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What is the difference between a rock and what is a mineral?

A mineral, by definition, is any naturally occurring, inorganic substance, often additionally characterized by an exact crystal structure. Its chemical structure can be exact, or can vary within limits. Native elements that occur naturally are also considered minerals.

All minerals belong to a chemical group, which represents their affiliation with certain elements or compounds. The classified chemical groups are known as: Elements, Sulfides, Oxides, Halides, Carbonates, Nitrates, Borates, Sulfates, Chromates, Phosphates, Arsenates, Vanadates, Tungstates, Molybdates, and Silicates. Some of these chemical groups have sub-categories, which may be categorized in some mineral references as separate groups.

All minerals belong to one of the six crystal groups, classified according to the way the atoms of the mineral are arranged. Minerals also have distinctive properties, such as color, hardness, crystal habit, specific gravity, luster, fracture, and tenacity. Many of these properties can vary among a single mineral, within limits. Many minerals exhibit certain properties that others do not, such as fluorescence and radioactivity.

Minerals are an economic commodity; they are mined because of the need for a valuable element they contain or an intrinsic property they may have. Other minerals are mined for their beauty and rareness, thus giving many specimens an accepted worldwide value. There are well over 3,000 scientifically classified different types of minerals, and new ones are always being discovered. The vast majority are not known to professional mineral collectors, because they are rare, have no economic purpose, and for the most part do not make good specimens.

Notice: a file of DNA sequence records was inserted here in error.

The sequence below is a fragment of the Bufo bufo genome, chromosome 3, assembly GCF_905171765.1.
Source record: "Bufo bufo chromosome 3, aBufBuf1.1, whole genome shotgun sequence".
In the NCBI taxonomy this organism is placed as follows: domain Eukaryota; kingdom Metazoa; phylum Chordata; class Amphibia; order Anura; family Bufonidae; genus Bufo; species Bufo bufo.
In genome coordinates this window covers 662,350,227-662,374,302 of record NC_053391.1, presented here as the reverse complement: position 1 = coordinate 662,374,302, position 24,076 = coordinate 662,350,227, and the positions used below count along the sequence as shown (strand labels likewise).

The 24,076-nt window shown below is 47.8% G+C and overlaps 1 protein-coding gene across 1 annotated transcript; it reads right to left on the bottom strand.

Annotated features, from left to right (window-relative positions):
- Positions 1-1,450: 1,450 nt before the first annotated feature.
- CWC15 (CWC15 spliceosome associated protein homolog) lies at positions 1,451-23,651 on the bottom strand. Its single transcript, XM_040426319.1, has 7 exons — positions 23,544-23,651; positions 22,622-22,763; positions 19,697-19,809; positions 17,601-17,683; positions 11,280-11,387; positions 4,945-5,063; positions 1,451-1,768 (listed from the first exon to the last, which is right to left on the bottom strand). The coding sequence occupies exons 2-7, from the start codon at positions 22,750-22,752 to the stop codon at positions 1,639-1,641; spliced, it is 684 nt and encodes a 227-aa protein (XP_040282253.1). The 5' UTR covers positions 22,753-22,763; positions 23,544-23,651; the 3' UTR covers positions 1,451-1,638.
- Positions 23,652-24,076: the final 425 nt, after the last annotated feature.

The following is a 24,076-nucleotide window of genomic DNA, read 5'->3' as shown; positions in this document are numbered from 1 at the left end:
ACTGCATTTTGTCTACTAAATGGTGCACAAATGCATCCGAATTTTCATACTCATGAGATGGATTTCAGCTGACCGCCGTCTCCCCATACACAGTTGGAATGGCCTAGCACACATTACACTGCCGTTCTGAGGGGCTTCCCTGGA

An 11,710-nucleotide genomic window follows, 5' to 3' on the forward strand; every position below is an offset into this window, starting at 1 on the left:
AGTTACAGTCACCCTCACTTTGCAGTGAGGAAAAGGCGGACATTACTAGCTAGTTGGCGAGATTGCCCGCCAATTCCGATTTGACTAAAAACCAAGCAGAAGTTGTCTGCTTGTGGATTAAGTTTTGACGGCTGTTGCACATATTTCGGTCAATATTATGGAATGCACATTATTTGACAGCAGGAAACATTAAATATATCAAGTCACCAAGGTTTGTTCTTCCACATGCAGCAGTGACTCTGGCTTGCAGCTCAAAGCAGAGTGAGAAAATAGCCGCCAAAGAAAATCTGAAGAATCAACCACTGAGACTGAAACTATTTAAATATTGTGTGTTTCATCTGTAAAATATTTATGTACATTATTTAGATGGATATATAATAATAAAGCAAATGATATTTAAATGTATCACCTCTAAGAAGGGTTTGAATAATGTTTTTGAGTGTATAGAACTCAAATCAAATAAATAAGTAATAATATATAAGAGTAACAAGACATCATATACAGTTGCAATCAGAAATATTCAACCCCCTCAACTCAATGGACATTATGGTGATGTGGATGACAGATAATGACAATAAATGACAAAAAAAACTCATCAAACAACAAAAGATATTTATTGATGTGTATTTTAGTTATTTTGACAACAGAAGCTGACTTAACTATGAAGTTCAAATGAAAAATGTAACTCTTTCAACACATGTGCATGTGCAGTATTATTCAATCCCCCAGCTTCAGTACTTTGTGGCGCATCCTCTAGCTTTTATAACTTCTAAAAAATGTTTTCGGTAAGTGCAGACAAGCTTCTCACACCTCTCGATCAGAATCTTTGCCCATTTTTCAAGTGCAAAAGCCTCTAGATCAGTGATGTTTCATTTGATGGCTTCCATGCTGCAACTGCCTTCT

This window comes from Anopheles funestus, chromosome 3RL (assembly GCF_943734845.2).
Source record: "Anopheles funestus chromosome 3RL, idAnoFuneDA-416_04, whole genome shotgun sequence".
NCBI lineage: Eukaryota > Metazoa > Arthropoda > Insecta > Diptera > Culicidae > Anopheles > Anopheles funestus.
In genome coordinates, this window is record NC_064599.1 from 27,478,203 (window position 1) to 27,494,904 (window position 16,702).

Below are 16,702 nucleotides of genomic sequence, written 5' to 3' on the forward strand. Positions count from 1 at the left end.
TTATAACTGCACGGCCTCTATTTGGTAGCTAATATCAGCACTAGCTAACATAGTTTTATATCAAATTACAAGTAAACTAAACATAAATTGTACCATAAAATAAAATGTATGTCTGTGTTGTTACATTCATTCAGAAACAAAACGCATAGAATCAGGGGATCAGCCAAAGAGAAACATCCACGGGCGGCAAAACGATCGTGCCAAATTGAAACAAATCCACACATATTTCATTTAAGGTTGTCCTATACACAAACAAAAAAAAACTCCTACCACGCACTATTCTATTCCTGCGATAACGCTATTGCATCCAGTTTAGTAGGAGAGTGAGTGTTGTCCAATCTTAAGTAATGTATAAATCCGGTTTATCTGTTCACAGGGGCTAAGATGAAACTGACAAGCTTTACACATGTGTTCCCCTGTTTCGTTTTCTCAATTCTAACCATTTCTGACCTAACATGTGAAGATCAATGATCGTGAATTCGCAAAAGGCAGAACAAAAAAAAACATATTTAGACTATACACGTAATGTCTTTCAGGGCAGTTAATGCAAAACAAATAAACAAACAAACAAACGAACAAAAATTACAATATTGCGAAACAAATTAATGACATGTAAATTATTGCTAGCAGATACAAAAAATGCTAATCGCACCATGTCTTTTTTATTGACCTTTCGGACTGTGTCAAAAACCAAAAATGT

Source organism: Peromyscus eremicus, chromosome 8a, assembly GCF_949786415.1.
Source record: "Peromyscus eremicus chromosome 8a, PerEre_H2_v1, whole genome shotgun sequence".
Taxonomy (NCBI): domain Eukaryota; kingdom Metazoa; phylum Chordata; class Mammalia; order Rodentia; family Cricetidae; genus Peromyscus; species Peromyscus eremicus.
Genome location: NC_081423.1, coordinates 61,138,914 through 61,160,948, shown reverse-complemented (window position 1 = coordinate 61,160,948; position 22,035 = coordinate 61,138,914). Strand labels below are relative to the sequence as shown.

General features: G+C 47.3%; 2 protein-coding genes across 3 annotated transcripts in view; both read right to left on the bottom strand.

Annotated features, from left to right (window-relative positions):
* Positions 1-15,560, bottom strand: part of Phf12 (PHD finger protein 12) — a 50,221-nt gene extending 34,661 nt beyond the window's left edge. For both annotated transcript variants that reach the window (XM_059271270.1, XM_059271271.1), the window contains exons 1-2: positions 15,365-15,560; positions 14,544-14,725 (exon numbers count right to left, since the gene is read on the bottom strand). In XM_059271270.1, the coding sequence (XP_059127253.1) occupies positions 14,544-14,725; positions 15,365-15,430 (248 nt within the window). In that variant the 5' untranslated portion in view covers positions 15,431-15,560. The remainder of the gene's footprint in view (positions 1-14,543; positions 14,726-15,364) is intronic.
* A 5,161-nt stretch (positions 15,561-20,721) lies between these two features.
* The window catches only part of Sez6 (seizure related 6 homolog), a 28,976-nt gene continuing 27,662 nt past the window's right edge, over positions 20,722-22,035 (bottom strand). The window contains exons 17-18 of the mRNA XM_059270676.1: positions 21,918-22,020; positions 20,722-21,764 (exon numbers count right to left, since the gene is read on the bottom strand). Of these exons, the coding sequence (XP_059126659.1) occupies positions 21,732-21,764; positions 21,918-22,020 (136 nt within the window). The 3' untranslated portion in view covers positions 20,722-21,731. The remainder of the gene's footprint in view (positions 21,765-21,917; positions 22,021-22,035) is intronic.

There is a class of substances known as "mineraloids". While not truly falling into the category of minerals, they are still usually classified as minerals. Two well-known examples are Mercury, which lacks a crystal structure due to its liquid state, and Opal, which also lacks a crystal structure as well as a definitive chemical formula. Despite the fact that these mineraloids lack certain essential characteristics of minerals, they are nevertheless classified as minerals in most reference guides including the acclaimed Dana's System of Minerology. Another unique category of minerals is the organic minerals. While this term is technically an oxymoron, since the definition of a mineral requires it to be inorganic, there are several naturally occuring rare organic substances with a definitive chemical formula. The best known example of this is Whewellite. Most reference guides and scientific sources make an exception to these substances and still classify them as minerals.

What is a Rock?

A rock is an indefinite mixture of naturally occurring substances, mainly minerals. Its makeup may vary in containment of minerals and organic substances, and its composition is never exact. Rocks can be composed of tiny microscopic grains of minerals or organic substances to coarse mineal agglomerates where the individual minerals are easily discernible. Rocks may range in size from tiny pebbles to huge mountains. Rocks make up the earth's crust. Many rocks are not solid, such as magma, soil, and clay. Different mineral deposits can be found in related rock formations, providing use by estimating what minerals rock formations may contain.

The term "rock collection" is usually misused for "mineral collection". Although a few people collect rocks, the amount of people collecting minerals is far greater.


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